What you need to know about medical privacy

HIPAA explained

Last updated: July 22, 2015 06:00 AM

What is HIPAA?

It's the Health Insurance Portability and Accountability Act, a sweeping law passed by Congress in 1996—well before the Affordable Care Act was in the mix—whose primary purpose was to help protect employees and their families from losing health-insurance coverage after a job change or loss.

What does HIPAA have to do with privacy?

One of the provisions of HIPAA—and perhaps the most well-known among consumers—is the HIPAA Privacy Rule, which regulates who can look at and receive your individually identifiable health information. The HIPAA Privacy Rule applies to all forms of protected health information, whether electronic, written, or oral. It is an important tool in helping to protect against health care identity theft.

What type of health information has to be kept private?

HIPAA calls it Protected Health Information (PHI), and it includes any individually identifiable information about your health status, health care that you have received, or payment for health care. The HIPAA Privacy Rule does not apply when the information is used as part of a large data set with no identifiers that connect information to individual patients. Also, the HIPPA Privacy Rule does permit release of your medical files for the purposes of coordinating treatment with another provider, payment, or other health care operations.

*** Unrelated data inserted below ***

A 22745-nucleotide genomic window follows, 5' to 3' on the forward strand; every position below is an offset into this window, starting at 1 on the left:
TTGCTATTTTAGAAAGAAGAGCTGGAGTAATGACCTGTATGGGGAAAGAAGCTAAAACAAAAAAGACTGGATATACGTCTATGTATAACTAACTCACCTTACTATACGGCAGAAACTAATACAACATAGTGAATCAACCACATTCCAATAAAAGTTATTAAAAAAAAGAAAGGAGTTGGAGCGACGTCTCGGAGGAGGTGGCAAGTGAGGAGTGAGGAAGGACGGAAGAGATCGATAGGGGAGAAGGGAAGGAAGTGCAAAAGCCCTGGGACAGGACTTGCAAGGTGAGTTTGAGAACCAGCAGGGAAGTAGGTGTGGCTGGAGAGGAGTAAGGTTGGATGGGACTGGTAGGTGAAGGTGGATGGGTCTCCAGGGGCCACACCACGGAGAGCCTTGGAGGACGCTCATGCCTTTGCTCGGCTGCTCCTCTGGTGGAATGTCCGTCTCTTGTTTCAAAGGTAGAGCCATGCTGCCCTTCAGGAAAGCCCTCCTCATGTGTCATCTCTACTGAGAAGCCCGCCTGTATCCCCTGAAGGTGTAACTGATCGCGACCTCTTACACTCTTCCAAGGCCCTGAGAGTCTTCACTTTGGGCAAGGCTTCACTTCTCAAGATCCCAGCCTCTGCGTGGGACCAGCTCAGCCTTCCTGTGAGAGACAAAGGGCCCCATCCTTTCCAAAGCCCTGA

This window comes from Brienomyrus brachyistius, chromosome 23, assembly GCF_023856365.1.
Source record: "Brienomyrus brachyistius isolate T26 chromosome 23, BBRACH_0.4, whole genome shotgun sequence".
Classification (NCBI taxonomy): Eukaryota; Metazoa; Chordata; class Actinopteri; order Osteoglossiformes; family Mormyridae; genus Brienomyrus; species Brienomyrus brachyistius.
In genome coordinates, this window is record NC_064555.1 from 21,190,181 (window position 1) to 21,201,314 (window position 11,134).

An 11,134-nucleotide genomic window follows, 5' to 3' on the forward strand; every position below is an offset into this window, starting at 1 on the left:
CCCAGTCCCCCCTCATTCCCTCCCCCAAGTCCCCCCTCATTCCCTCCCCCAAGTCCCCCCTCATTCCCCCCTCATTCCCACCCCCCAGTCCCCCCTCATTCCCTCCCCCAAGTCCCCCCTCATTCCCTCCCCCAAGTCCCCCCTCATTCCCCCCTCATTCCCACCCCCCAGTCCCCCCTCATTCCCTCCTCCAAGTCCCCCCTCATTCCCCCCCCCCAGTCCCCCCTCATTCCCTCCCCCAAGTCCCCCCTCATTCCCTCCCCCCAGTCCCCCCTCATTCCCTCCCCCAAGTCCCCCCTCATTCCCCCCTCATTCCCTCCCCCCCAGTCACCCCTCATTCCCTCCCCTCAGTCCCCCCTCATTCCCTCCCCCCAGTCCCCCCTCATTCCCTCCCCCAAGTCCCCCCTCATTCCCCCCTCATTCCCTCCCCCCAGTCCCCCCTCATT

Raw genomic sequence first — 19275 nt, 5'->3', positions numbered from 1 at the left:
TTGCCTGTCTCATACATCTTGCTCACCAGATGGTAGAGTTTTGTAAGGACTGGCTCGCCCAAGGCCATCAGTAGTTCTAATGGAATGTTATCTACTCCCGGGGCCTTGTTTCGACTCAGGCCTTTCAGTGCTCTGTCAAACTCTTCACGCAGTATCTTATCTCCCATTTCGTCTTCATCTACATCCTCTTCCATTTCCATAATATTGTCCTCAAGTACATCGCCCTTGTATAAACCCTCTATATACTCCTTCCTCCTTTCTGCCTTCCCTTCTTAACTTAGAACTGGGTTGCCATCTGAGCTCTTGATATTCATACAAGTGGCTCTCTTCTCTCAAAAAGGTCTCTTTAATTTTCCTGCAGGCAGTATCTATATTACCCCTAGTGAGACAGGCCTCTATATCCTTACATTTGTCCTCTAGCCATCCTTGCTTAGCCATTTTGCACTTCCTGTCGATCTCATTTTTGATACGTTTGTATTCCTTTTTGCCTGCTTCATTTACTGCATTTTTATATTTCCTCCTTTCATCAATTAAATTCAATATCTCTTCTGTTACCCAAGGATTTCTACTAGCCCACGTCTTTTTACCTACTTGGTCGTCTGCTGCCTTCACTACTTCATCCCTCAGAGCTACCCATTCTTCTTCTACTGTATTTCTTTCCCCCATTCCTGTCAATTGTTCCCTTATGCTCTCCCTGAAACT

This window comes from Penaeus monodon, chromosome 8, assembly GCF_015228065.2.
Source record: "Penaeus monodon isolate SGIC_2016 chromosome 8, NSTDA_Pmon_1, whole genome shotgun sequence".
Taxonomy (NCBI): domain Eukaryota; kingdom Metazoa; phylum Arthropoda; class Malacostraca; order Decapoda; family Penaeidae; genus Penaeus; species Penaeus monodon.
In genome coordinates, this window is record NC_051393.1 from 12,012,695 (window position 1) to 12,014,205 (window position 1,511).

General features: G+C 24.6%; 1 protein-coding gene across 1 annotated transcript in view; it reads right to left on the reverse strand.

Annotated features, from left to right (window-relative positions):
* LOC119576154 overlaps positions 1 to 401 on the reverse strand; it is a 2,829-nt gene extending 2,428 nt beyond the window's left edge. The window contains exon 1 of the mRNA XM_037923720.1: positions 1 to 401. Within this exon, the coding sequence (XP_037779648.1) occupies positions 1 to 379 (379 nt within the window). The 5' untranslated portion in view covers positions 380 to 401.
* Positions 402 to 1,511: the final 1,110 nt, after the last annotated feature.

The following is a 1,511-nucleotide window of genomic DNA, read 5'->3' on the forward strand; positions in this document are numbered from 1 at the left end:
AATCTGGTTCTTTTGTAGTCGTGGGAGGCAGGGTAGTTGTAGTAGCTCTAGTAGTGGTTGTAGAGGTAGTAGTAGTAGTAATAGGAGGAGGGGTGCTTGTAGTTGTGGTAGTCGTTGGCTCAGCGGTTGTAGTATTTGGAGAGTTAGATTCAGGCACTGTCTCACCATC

Who has to keep my medical information private?

This is a key point. Only "covered entities" are bound by the HIPAA Privacy Rule. Covered entities include:

  • individual health care providers, such as doctors, psychologists, chiropractors, dentists, pharmacists, and nurses.
  • medical establishments, such as hospitals, clinics, urgent care centers, and nursing homes
  • health plans, such as health insurance companies, HMOs, company health plans, and certain government programs that pay for health care, including Medicare and Medicaid
  • health care clearinghouses, such as organizations that work with converting health information into electronic format.

Importantly, many entities are not covered by HIPAA. These include your employer, life insurance companies, workers' compensation carriers, and most schools and school districts. Nor does it apply to companies that collect your information through health-tracking apps or activity trakers. And, to the chagrin of many, the HIPAA Privacy Rule does not apply to a friend or family member who breaches your confidence, to your coworker who overhears you talking on the phone, or to the sanitation worker who finds your paperwork in the trash.

How is the HIPAA Privacy Rule enforced?

The federal Office for Civil Rights  (OCR), which is within the U.S. Department of Health and Human Services (HHS), is in charge of enforcement. You, as a consumer, can file a complaint, but you have no standing under this law to sue for a HIPAA Privacy Rule violation. Only the OCR or the U.S. Department of Justice can file an action. 

Susan Feinstein

Read more Consumer Reports coverage about how HIPAA may affect you:

Will you be able to help your college-age child in a medical emergency?

Is my prescription information private?

For additional information about HIPAA, see the HIPAA FAQs from the U.S. Department of Health and Human Services.

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